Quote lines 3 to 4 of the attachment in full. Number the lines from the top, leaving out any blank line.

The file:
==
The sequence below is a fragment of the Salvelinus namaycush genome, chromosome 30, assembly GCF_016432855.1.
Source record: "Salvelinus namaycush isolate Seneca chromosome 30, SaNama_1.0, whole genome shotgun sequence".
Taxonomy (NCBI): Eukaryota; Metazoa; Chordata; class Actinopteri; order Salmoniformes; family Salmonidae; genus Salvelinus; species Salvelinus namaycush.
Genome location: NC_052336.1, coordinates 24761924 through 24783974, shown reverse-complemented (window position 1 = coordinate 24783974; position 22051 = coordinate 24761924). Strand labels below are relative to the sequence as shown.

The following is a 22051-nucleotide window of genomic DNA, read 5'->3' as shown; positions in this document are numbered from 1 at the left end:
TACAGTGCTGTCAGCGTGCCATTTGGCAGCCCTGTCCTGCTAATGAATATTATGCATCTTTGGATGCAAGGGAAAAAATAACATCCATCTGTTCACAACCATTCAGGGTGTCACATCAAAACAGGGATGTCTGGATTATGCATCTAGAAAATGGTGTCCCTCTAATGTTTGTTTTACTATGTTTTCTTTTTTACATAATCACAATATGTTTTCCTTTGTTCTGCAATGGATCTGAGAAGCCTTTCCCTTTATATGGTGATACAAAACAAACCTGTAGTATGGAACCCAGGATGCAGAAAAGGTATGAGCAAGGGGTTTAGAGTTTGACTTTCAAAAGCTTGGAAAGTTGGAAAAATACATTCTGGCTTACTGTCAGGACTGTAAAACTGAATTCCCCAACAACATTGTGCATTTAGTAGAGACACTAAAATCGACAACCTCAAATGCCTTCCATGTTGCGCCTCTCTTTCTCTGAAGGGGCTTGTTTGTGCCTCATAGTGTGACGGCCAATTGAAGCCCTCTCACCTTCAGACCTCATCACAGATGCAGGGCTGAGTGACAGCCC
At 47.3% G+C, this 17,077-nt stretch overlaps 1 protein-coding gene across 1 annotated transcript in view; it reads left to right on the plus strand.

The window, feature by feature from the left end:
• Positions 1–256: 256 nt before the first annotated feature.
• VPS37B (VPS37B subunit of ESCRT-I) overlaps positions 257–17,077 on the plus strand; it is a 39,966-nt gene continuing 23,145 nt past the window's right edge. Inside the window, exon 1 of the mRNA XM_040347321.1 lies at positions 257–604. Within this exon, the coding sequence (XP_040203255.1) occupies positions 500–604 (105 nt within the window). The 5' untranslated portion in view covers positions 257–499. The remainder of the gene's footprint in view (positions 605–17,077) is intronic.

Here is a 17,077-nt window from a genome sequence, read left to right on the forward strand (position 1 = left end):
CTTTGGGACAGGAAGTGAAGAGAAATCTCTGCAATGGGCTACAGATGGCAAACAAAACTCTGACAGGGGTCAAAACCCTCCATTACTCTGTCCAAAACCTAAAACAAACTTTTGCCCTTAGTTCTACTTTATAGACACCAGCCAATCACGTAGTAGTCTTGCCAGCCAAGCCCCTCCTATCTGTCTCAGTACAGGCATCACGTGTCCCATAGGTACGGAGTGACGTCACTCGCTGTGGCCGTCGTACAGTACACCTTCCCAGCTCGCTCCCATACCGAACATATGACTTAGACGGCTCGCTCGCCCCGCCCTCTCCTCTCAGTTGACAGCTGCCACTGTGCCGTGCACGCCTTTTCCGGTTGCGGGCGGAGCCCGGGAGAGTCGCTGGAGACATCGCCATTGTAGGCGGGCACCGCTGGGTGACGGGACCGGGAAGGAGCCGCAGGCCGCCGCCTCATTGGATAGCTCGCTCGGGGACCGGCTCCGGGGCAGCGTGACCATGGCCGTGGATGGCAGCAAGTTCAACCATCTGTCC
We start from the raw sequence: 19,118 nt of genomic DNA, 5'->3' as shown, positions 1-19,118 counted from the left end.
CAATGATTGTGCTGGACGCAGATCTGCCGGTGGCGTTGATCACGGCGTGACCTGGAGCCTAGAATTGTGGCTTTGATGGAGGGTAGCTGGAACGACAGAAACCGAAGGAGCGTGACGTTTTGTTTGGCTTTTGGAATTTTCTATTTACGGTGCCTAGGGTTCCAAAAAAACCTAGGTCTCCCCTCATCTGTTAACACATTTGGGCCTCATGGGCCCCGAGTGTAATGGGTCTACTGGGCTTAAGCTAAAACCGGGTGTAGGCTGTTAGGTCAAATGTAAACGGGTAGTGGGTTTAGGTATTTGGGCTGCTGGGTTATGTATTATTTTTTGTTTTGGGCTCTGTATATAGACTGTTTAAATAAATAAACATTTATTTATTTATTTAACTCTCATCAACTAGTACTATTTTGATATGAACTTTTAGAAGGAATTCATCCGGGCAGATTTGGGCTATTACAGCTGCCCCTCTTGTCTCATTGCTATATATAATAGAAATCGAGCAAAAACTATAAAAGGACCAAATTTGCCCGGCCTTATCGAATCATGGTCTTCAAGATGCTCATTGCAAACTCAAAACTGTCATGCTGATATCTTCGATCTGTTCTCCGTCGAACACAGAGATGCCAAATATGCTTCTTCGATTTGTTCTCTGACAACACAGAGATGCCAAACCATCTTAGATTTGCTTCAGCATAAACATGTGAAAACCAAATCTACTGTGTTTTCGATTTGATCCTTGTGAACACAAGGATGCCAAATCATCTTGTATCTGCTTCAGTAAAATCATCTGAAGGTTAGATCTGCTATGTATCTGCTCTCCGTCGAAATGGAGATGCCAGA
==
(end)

Taxonomy (NCBI): Eukaryota; Metazoa; Chordata; class Actinopteri; order Salmoniformes; family Salmonidae; genus Salvelinus; species Salvelinus namaycush.
Genome location: NC_052336.1, coordinates 24761924 through 24783974, shown reverse-complemented (window position 1 = coordinate 24783974; position 22051 = coordinate 24761924). Strand labels below are relative to the sequence as shown.